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Wade, The Russian Revolution, 1917
(Cambridge: Cambridge University Press,
Week 2 Pages 17-52
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Ch. 1, pp. 17-28 Ch. 2, pp. 29-52
Chapter 1: The coming of the revolution, pages 17-28.
According to Wade....
What additional strains did the Great War place on Russian society?
Was Russia well prepared for the war? What were the consequences?
In terms of human life and material damage, what were the costs of the war to Russia?
What was the attitude of the "educated public" toward the tsarist regime's management of the war effort?
How did the educated public respond to the state's failure to mobilize resources effectively, and what sorts of voluntary and civic organizations were formed during the war?
What was the Progressive Bloc? What were its aims?
What happened to hopes for reform in 1915 and what were the political consequences?
What was the political significance of the Rasputin affair?
When the Progressive Bloc's hopes for reform collapsed, what three "directions" toward political change emerged? What was the approach of Miliukov? What was the approach of Guchkov (and several military leaders)? What was the approach of the "left" Kadets?
What impact did the war have on civilian standards of living (particularly in Petrograd), and did the civilian population remain passive in the face of hardships?
What impact did the war have on industrial working conditions? Worker unrest? Worker political radicalism? What was "special" about the workers' strikes of January and February 1917?
Did the socialist parties plan and lead the strikes and demonstrations of January and February 1917? Explain! Who was leading the socialist organizations inside Russia in late 1916/early 1917, and what do we know about their activities?
What were the main causes of unrest among soldiers during the war? What were soldiers' main grievances?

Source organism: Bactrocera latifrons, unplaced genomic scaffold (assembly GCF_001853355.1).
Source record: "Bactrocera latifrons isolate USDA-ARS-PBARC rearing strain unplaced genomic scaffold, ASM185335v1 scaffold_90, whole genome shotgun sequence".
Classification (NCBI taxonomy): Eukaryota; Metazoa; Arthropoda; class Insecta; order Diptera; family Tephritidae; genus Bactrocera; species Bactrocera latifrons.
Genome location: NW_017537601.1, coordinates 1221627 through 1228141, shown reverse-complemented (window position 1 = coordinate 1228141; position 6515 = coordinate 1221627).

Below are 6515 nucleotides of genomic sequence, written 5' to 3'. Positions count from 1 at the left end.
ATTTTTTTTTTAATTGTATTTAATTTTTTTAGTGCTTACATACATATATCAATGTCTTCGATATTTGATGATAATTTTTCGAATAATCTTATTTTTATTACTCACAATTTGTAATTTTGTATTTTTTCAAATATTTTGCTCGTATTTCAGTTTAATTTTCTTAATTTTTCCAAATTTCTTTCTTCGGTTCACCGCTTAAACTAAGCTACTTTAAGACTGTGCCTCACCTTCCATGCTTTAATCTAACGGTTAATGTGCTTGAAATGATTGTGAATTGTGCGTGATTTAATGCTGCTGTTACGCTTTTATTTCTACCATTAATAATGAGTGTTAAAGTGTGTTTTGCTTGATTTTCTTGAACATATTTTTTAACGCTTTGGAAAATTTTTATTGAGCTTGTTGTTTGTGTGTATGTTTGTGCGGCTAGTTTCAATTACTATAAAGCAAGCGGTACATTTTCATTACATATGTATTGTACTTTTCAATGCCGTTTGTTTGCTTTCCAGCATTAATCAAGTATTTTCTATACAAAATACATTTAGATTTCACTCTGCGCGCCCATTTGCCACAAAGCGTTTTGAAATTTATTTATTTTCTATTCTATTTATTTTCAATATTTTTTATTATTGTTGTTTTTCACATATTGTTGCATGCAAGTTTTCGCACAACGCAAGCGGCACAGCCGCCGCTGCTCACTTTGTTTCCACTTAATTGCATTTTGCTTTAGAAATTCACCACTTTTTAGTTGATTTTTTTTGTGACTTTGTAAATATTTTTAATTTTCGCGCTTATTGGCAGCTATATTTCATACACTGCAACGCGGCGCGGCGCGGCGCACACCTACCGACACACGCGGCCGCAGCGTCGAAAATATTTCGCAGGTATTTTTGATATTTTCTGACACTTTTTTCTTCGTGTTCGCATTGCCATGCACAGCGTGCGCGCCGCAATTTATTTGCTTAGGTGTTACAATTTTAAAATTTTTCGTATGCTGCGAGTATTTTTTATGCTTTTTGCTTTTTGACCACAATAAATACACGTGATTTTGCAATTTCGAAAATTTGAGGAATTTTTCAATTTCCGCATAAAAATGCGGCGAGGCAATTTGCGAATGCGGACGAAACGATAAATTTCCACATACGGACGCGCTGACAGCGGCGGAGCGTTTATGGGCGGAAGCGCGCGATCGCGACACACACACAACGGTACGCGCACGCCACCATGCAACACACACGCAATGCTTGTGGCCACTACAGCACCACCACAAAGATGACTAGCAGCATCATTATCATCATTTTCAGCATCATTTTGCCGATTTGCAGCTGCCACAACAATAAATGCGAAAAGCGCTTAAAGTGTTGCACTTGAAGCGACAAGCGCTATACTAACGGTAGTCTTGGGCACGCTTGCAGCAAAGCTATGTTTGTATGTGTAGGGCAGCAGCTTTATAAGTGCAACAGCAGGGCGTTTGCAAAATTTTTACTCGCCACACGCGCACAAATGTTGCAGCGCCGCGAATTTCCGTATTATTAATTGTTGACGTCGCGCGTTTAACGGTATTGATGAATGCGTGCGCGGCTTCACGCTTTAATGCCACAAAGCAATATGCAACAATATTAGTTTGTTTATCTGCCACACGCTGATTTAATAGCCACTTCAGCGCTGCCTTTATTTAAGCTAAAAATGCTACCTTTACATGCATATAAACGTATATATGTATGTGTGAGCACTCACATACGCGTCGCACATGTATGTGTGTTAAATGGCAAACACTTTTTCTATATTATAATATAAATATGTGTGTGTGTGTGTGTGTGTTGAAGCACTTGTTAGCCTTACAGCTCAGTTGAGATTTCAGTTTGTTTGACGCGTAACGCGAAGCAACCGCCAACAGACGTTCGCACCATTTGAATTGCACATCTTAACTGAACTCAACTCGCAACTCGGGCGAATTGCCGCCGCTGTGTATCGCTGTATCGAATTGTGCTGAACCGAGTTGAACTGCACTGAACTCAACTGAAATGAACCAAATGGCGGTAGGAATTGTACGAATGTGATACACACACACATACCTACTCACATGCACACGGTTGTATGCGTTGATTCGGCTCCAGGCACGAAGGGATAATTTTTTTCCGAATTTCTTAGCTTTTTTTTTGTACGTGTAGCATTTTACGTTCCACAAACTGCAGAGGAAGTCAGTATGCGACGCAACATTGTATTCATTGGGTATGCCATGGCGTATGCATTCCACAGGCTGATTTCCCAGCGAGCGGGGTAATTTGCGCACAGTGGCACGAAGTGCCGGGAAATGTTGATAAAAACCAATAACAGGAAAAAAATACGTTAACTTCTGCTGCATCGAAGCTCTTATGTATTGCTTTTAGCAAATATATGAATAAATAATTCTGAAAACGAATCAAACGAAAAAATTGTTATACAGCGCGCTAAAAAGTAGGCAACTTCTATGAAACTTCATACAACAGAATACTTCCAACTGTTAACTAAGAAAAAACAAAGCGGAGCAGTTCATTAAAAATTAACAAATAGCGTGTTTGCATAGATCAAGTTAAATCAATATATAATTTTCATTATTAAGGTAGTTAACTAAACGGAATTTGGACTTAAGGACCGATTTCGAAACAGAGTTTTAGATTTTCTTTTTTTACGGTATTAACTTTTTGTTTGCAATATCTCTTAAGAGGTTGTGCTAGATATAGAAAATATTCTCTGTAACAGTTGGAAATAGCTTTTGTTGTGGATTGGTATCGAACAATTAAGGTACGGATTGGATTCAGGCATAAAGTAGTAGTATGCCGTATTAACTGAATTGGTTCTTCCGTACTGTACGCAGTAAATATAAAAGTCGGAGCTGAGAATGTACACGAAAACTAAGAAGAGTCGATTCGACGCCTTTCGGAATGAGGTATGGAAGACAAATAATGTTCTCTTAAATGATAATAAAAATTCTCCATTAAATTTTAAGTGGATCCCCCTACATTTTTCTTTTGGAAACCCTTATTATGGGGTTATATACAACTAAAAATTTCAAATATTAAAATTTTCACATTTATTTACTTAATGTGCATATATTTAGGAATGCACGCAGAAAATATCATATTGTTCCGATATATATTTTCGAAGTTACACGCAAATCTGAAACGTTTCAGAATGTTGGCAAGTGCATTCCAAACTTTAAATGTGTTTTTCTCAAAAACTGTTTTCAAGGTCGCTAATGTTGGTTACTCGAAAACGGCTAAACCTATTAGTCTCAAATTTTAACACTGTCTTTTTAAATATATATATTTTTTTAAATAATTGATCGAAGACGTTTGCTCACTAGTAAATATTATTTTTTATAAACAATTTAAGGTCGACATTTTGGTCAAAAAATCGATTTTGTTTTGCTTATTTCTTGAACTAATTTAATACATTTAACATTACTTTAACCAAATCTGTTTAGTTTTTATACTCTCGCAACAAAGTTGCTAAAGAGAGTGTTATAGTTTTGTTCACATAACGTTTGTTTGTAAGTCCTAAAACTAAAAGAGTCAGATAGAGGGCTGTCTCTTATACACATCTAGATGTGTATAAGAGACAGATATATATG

What social groups were represented among rank-and file soldiers, and how did this shape politics among soldiers? What social groups became heavily represented among junior officers and why was that of political importance?
Were the socialist parties active among the army? Explain.
Here's the "million dollar question": what is the thesis of this chapter?
Chapter 2: The February Revolution, pages 29-52.
22 February 1917
Why was the 22 February strike at the Putilov factory in Petrograd of such significance?
Were the events of 23 February that sparked the revolution planned by socialist party activists? Explain.
What were the aims of the women who began demonstrating in Petrograd on 23 February? How and why did their demonstrations escalate?
Why were the demonstrations of 23 February implicitly political?
What in particular was significant about the role of factory activists and soldiers in the events of 23 February?
Did either the government or the socialist parties understand that a revolution was breaking out on 23 February? Explain.
How did the strikes and demonstrations of 24 February differ from those of the previous day?
Did the police, soldiers, and cossacks effectively stop the demonstrators on 24 February? Explain.
How did the different socialist factions (especially the "moderates" vs the "radicals") respond to the events unfolding on 24 February?
How did the government respond to the demonstrations on 24 February?
How did the demonstrations on 25 February differ from those of previous days?